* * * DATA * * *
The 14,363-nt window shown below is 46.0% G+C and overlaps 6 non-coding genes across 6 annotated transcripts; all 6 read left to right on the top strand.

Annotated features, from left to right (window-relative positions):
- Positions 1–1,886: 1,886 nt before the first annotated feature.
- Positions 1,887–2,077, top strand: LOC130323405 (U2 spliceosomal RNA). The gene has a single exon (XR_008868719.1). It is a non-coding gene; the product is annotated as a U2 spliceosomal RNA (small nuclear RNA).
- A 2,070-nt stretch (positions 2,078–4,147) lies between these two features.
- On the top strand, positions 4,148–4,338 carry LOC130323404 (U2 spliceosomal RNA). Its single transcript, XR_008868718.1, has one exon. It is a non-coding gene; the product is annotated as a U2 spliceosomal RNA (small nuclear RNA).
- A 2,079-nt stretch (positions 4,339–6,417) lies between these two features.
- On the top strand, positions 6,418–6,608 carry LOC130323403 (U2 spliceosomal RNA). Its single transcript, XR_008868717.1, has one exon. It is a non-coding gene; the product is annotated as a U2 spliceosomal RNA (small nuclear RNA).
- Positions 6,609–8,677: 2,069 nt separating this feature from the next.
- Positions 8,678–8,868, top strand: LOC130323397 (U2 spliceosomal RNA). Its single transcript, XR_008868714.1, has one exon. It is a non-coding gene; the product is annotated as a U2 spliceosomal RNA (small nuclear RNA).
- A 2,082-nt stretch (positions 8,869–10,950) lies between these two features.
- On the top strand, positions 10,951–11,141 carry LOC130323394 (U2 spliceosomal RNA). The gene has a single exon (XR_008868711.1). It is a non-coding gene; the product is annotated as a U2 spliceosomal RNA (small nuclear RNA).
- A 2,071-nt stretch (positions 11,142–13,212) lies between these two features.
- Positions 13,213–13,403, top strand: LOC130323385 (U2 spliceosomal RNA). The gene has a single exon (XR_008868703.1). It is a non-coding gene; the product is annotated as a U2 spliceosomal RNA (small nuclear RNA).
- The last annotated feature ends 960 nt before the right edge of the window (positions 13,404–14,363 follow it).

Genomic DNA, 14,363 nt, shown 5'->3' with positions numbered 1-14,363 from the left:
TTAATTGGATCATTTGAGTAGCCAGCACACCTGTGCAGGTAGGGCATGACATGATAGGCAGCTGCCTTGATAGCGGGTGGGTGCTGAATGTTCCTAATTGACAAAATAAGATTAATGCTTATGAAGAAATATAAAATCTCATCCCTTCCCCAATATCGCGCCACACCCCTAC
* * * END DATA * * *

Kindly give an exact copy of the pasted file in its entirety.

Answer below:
The 14,363-nt window shown below is 46.0% G+C and overlaps 6 non-coding genes across 6 annotated transcripts; all 6 read left to right on the top strand.

Annotated features, from left to right (window-relative positions):
- Positions 1–1,886: 1,886 nt before the first annotated feature.
- Positions 1,887–2,077, top strand: LOC130323405 (U2 spliceosomal RNA). The gene has a single exon (XR_008868719.1). It is a non-coding gene; the product is annotated as a U2 spliceosomal RNA (small nuclear RNA).
- A 2,070-nt stretch (positions 2,078–4,147) lies between these two features.
- On the top strand, positions 4,148–4,338 carry LOC130323404 (U2 spliceosomal RNA). Its single transcript, XR_008868718.1, has one exon. It is a non-coding gene; the product is annotated as a U2 spliceosomal RNA (small nuclear RNA).
- A 2,079-nt stretch (positions 4,339–6,417) lies between these two features.
- On the top strand, positions 6,418–6,608 carry LOC130323403 (U2 spliceosomal RNA). Its single transcript, XR_008868717.1, has one exon. It is a non-coding gene; the product is annotated as a U2 spliceosomal RNA (small nuclear RNA).
- Positions 6,609–8,677: 2,069 nt separating this feature from the next.
- Positions 8,678–8,868, top strand: LOC130323397 (U2 spliceosomal RNA). Its single transcript, XR_008868714.1, has one exon. It is a non-coding gene; the product is annotated as a U2 spliceosomal RNA (small nuclear RNA).
- A 2,082-nt stretch (positions 8,869–10,950) lies between these two features.
- On the top strand, positions 10,951–11,141 carry LOC130323394 (U2 spliceosomal RNA). The gene has a single exon (XR_008868711.1). It is a non-coding gene; the product is annotated as a U2 spliceosomal RNA (small nuclear RNA).
- A 2,071-nt stretch (positions 11,142–13,212) lies between these two features.
- Positions 13,213–13,403, top strand: LOC130323385 (U2 spliceosomal RNA). The gene has a single exon (XR_008868703.1). It is a non-coding gene; the product is annotated as a U2 spliceosomal RNA (small nuclear RNA).
- The last annotated feature ends 960 nt before the right edge of the window (positions 13,404–14,363 follow it).

Genomic DNA, 14,363 nt, shown 5'->3' with positions numbered 1-14,363 from the left:
TTAATTGGATCATTTGAGTAGCCAGCACACCTGTGCAGGTAGGGCATGACATGATAGGCAGCTGCCTTGATAGCGGGTGGGTGCTGAATGTTCCTAATTGACAAAATAAGATTAATGCTTATGAAGAAATATAAAATCTCATCCCTTCCCCAATATCGCGCCACACCCCTAC